Tell us all about your latest film, Hot Buns.

Hot Buns (2023)

This film was done under the NYFA Film Facilitation Programme where I was mentored by Oscar-nominated animation director, Song Siqi, whose works I have long admired. She was a wonderful and very helpful mentor. Even though we had such different filmmaking styles, she never tried to impose hers on my work and just showed genuine support to nurture the voice I was still discovering.

It’s a parody of the experience of scrolling through social media to catch the latest internet drama, reflecting the speed at which situations escalate in real life once the internet is involved. Hot Buns questions the glorification and villainization of individuals in stories as a distraction from the bigger issues at hand.

In creating Hot Buns, I also wanted to explore the absurdity of our unyielding consumption of media and its power over us. This unconventional approach of using human body parts as characters provides a surreal and thought-provoking approach and allows the film to allude to several real-life issues without specifically commenting on one, as there are too many things that happen every day on the internet.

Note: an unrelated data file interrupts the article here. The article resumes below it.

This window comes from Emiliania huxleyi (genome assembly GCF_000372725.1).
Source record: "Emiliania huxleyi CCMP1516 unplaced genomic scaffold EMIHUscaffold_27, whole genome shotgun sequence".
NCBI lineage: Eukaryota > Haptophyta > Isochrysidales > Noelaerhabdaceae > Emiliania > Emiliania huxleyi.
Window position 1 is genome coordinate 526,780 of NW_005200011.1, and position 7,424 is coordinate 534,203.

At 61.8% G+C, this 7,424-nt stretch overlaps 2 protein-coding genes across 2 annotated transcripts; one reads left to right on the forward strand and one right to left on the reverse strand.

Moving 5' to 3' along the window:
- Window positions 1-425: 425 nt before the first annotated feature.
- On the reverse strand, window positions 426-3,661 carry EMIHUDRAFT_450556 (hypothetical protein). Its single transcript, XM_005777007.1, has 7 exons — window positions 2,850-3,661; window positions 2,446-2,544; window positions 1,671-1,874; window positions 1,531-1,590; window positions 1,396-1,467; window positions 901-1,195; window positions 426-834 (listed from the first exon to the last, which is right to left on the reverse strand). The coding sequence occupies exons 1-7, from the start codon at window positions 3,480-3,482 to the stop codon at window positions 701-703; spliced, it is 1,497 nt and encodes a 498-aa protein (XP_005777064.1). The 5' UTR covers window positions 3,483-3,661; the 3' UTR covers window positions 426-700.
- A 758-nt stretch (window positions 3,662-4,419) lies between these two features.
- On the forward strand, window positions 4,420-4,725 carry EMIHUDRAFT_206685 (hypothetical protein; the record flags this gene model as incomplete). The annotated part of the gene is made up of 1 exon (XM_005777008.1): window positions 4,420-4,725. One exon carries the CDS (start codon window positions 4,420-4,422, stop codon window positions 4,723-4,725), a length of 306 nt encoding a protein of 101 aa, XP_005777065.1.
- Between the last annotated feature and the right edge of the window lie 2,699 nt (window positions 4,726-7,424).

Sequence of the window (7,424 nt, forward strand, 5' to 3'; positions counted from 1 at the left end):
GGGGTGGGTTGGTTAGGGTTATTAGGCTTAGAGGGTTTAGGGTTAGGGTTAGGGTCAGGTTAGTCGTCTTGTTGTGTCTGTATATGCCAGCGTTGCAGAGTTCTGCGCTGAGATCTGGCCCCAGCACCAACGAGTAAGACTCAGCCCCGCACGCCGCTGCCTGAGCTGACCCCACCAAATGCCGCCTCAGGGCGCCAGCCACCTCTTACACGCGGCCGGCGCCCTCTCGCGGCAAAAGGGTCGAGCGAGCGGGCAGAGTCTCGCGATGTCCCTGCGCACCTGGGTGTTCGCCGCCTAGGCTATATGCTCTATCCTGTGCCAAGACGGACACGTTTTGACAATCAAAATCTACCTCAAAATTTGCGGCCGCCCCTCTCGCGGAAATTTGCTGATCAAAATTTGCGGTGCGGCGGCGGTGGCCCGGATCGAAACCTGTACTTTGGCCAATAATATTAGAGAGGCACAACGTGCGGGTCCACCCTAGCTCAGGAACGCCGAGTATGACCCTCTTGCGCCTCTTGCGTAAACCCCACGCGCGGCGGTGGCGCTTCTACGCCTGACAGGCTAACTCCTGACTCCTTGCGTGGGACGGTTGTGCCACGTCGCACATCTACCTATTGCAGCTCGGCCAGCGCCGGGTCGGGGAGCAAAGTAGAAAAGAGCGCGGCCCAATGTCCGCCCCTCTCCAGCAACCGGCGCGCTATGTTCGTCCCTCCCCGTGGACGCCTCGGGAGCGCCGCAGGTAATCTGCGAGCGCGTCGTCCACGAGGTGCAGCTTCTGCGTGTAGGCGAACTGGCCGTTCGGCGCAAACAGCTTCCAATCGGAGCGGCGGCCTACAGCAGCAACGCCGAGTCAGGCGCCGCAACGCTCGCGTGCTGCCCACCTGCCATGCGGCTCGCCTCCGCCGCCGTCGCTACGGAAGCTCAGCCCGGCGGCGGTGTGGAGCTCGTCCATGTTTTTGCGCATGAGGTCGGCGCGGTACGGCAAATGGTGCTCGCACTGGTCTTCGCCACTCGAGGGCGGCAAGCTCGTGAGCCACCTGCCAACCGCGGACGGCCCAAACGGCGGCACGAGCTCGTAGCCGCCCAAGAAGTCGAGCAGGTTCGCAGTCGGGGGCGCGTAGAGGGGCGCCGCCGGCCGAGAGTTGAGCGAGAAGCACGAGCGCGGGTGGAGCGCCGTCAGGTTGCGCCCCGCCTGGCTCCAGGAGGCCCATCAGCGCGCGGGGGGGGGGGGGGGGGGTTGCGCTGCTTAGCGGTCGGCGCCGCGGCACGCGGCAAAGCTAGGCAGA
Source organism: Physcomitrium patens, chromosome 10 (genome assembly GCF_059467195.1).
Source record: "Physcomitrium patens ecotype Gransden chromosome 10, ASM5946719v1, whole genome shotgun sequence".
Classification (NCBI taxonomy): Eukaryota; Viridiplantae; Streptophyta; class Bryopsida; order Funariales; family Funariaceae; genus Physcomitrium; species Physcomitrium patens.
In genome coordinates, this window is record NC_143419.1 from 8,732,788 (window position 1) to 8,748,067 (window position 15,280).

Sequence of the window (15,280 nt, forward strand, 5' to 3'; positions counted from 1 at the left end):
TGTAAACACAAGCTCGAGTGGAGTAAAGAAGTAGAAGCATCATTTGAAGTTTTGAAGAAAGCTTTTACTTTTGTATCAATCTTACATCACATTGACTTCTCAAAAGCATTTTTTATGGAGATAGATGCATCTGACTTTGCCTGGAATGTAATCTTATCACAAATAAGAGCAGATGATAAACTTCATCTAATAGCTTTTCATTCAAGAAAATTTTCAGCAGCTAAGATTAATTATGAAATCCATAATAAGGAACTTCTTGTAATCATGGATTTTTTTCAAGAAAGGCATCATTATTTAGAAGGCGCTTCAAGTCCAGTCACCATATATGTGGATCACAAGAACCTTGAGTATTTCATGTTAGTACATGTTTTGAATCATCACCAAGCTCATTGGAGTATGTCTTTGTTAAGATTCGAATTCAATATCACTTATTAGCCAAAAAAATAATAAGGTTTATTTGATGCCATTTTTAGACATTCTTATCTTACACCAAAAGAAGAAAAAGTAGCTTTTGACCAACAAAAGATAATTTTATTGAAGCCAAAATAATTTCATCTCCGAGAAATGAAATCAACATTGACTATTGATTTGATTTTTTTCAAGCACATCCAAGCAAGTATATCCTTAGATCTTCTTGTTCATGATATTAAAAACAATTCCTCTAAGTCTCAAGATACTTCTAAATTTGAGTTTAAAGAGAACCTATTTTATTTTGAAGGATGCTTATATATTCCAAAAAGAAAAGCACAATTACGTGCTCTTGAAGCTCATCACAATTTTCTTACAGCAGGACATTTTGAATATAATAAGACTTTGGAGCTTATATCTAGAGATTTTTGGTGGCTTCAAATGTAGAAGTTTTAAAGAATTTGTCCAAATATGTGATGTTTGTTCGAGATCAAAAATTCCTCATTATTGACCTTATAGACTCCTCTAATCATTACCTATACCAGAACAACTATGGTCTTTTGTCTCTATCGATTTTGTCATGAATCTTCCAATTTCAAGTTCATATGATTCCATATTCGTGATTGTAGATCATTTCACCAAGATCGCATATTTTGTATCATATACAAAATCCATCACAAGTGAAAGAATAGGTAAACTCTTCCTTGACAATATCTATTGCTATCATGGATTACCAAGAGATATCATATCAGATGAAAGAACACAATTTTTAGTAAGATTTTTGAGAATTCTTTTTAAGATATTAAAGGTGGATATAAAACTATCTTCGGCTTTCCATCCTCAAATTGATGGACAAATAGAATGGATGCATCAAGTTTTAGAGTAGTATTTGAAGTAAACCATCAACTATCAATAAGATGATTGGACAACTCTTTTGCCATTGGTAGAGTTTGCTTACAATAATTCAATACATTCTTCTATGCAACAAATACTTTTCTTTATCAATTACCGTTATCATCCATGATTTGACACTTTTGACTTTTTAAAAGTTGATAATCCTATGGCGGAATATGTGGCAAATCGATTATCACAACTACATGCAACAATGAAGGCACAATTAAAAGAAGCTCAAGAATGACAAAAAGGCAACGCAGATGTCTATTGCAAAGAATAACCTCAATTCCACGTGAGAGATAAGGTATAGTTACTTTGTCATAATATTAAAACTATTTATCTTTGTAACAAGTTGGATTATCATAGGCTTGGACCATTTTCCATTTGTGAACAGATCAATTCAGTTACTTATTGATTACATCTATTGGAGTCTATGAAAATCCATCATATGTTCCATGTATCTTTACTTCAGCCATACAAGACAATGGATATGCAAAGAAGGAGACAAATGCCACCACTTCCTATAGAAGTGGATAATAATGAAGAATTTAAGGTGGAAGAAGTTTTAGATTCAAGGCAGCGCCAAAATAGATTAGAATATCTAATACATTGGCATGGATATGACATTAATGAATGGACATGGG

By doing so, Hot Buns invites viewers to draw their own inferences on what real-life issues the story covers, to reflect on the broader implications of our digital age, and encourages them to consider the impact of our actions on ourselves and those around us.

Given that Singapore is a rather conservative audience, what are some challenges you’ve faced?